How are the social studies and science teachers managing their being grouped into literacy or numeracy?  My understanding of PLC is that is should be truly data driven and content focused (What do we want students to learn?).  Does the adminitrator have a comprehensive understanding of PLC?  My guess is that they themselves are not secure in their understanding with the PLC concepts but are being told to implement them as they are data-driven, and therefore a big buzz right now.  If you have the opportunity to attend a conference, consider - they offer little practical advice for musicians, but it does help get a feel for what a PLC should be and I found the days well-spent. 
My .02 for your situation - If the conversation is truly just interpreting data, do what music, PE, and art teachers have done since the invention of district development - the best you can (which it sounds like you are doing).  If the conversation starts moving to question 3, and you can pick up some ideas, or offer some, great.  Perhaps the literacy group would be more accepting.  This may be the best you can hope for.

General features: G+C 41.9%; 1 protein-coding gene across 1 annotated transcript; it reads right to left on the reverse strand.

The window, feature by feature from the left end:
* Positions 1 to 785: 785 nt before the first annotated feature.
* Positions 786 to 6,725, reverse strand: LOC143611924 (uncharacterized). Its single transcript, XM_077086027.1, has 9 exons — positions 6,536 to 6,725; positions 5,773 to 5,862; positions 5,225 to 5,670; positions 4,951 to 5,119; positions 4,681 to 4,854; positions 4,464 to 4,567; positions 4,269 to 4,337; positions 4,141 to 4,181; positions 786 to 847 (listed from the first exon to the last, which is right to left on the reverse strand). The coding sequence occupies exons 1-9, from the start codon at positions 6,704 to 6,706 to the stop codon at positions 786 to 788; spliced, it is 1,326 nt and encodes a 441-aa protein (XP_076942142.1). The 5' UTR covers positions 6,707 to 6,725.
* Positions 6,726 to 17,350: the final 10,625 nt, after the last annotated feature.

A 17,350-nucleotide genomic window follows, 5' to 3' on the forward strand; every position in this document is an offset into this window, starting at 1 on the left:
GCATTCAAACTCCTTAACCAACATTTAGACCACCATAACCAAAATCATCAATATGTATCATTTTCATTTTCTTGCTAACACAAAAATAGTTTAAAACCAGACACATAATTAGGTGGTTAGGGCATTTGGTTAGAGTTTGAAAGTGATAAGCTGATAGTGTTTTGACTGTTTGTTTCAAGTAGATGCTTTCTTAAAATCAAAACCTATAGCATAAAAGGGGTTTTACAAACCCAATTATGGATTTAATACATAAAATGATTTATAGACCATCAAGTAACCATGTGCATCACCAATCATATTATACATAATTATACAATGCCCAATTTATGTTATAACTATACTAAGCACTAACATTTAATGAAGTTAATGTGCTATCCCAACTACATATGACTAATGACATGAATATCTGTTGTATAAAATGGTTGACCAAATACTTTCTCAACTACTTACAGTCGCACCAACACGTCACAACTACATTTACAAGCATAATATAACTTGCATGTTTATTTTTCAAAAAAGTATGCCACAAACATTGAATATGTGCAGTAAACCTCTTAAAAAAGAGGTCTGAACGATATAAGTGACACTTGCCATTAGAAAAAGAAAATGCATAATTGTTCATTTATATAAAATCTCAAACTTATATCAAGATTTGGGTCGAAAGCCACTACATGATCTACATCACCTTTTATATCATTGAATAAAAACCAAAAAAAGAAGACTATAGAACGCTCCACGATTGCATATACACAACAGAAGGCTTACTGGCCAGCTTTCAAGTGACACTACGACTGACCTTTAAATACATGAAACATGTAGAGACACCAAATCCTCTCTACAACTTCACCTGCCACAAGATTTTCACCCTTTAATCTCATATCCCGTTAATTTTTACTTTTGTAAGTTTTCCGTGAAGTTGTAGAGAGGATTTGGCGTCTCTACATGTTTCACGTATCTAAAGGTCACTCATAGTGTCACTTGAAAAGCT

Best of luck.
Jean Enyeart
Choral Music
Menomonie Middle School
on November 12, 2013 6:25am
Our district PLC consists of visual art, music, theater, and dance.  We meet seldomly, perhaps 4-5 times a year.  The first half of our meeting is generally spent discussing assessment practices - how do we track progress for each individual student; how can we track and present "ensemble growth" in an acceptable format; etc.  The second half is in a smaller, more specific group - I meet in a small group of just choral music, grades 6-12 - we discuss our curriculum framework, essential questions/enduring understandings, the scope & sequence.  We've also piloted an optional PLC encompassing neighboring districts (I think there are 5 or 6 represented in total?) with the same design - music, visual art, theater and dance - large group to discuss assessment practices, small groups to discuss what to assess, when to assess it, etc.